Cigars are among the few things I’ve loved longer than my wife, whom I first kissed at age 16. I have never much cared for cigarettes, pipes, or the Devil’s lettuce, but from the moment a family friend gave me my first cigar—a machine-made Cuban—I fell in love with the whole affair: the flavor, of course, but also the ritual and, most of all, the culture.

My mother did not discourage my enthusiasm. When we would shop for groceries in the Italian neighborhood of the Bronx, she would watch as the cigar rollers on Arthur Avenue gave me three or four sticks each week for free, as I was too young to purchase them myself. As far as vices go—if one could even call it that—teenage boys could get up to much worse. One of the last Christmas gifts she ever gave me before unexpectedly leaving for her eternal reward was a box of robustos, which I have saved to smoke on only the most special occasions since.

When I applied to college, my personal statement detailed my love of cigars. The admissions office, mirabile dictu, didn’t hold it against me. On campus, I started a club, the Society for Intellectual Growth and Reinvigoration—“SIGAR,” that is—as well as a cigar review column in the newspaper, both flimsy excuses to get the school to subsidize a hobby otherwise out of reach for a broke college kid. It was around that time that I first conceived of Mayflower Cigars.

My maternal ancestors came to the United States from Italy. My father’s side arrived somewhat earlier on the Mayflower. Four of my ancestors sailed on that voyage to found the country: Dr. Samuel Fuller, a Pilgrim; John Billington, the first man executed for murder in Plymouth; Francis Eaton, who nearly blew up the Mayflower by firing a gun near an open barrel of gunpowder; and Stephen Hopkins, a sailor whose earlier mutiny aboard the Sea Venture near the Isle of Devils inspired Shakespeare’s The Tempest. As Nathaniel Hawthorne observed, “Families are always rising and falling in America.”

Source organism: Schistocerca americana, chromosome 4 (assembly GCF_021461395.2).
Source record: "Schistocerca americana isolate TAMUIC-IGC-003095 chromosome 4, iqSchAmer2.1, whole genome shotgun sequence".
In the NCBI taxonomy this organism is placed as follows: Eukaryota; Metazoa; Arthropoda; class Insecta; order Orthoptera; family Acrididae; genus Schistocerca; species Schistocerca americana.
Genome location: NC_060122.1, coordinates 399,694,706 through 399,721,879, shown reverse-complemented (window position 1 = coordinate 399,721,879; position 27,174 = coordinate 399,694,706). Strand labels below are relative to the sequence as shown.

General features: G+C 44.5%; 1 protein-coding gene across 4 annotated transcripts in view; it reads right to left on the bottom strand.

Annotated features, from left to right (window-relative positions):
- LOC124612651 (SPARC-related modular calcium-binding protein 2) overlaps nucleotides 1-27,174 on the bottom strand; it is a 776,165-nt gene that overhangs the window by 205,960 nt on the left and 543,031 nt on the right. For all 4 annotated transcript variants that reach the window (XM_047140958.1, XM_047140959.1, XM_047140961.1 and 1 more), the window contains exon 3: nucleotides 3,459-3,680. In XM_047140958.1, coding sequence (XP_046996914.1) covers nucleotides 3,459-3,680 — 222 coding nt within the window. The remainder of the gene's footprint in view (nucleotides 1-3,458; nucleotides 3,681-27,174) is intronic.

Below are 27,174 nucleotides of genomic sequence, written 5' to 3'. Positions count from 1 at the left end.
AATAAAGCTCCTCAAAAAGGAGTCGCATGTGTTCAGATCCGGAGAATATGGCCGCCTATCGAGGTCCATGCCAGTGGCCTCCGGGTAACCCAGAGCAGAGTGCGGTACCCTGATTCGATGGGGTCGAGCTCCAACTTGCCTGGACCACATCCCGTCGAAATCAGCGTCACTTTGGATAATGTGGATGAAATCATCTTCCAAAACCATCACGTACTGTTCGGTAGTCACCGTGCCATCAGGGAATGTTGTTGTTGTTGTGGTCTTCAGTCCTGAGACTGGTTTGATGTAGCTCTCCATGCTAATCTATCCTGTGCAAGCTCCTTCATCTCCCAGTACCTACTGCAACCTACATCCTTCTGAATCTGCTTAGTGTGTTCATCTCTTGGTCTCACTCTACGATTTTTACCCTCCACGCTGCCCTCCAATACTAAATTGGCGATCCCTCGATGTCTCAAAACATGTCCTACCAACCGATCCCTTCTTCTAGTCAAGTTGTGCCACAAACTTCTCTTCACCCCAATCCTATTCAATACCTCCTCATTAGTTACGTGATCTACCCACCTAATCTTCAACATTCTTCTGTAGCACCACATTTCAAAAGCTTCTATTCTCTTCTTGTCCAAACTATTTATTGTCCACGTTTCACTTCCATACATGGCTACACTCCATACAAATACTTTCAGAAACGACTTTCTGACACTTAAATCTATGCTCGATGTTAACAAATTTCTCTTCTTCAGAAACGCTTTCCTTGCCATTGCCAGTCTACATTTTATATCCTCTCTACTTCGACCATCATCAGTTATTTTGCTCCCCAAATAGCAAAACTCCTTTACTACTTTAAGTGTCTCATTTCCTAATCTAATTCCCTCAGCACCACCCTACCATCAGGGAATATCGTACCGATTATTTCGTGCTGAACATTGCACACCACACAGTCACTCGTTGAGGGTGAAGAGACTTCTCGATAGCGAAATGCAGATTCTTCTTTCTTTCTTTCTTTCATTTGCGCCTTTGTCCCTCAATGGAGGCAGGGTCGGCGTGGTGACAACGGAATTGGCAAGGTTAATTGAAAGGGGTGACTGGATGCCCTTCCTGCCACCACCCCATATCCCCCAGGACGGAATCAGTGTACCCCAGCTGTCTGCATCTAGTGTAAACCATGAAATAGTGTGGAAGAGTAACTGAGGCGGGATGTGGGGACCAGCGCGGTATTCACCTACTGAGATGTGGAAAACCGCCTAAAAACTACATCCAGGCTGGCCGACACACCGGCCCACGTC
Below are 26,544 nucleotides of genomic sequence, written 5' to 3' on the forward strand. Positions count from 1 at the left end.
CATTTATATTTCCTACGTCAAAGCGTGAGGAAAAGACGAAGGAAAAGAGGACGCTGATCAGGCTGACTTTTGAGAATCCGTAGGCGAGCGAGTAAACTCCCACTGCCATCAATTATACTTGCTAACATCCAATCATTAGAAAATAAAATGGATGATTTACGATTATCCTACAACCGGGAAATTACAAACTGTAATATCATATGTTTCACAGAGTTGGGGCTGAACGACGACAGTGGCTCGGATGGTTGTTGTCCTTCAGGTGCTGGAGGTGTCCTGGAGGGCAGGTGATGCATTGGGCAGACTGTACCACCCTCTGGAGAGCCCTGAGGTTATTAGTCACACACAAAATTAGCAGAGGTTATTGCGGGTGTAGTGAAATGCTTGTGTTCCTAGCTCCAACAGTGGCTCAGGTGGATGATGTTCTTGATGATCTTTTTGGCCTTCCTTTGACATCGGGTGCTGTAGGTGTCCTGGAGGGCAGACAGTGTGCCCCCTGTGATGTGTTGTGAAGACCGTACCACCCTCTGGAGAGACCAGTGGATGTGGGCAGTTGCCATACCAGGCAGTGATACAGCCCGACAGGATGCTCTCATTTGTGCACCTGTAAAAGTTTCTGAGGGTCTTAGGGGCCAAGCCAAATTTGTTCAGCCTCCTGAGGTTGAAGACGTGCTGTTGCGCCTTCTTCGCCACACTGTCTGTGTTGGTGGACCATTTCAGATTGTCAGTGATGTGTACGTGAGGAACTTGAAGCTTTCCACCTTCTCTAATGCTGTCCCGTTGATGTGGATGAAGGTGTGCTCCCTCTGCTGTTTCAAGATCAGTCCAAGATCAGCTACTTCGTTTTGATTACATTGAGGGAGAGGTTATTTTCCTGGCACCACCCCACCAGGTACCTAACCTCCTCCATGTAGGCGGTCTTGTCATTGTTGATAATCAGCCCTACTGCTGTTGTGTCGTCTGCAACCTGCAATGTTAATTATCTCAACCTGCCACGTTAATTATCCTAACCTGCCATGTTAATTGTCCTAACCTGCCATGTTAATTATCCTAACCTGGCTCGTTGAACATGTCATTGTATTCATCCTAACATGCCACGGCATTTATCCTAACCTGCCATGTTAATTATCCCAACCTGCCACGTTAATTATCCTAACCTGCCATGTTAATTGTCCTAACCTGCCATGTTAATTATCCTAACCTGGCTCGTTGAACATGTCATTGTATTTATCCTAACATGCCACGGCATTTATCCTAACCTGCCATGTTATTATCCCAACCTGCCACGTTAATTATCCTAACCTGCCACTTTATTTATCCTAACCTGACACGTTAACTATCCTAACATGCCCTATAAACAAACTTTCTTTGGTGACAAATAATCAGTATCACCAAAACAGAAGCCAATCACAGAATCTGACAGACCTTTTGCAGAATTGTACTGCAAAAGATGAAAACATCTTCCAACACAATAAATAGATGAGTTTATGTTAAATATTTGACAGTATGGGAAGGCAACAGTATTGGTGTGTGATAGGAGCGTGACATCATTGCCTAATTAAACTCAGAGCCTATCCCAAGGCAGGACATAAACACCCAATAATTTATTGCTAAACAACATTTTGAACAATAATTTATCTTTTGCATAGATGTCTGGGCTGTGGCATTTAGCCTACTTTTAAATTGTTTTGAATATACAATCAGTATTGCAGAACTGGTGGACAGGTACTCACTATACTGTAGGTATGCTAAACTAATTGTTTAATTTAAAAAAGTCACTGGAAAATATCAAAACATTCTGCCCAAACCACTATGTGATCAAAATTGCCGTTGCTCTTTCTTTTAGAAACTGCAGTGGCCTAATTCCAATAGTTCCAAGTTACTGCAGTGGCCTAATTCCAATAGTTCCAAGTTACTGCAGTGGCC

Tobacco in many ways built America. Christopher Columbus discovered it on his first voyage to the New World in 1492. George Washington and Thomas Jefferson grew and sold tobacco both before and after the Revolution. My own career blossomed through tobacco when, in the early days of the Daily Wire, an unsolicited cigar review I had sent to Jeremy Boreing and Caleb Robinson convinced the co-CEOs to give me a show.

Cigars have formed an integral part of the Daily Wire’s culture from the beginning. Our most popular show, Backstage, is filmed through the haze of cigar smoke. A statue of Elizabeth Warren in a headdress adorns the set. A Reagan humidor takes up a full wall of the executive office, filled with goods carried back by hand from a certain island nation off the coast of Florida. We love cigars. Now, as the culmination of that love affair, we bring you Mayflower Cigars—produced, mirabile dictu, by the very same factory that made the box my mother gave me all those years ago.

—Michael Knowles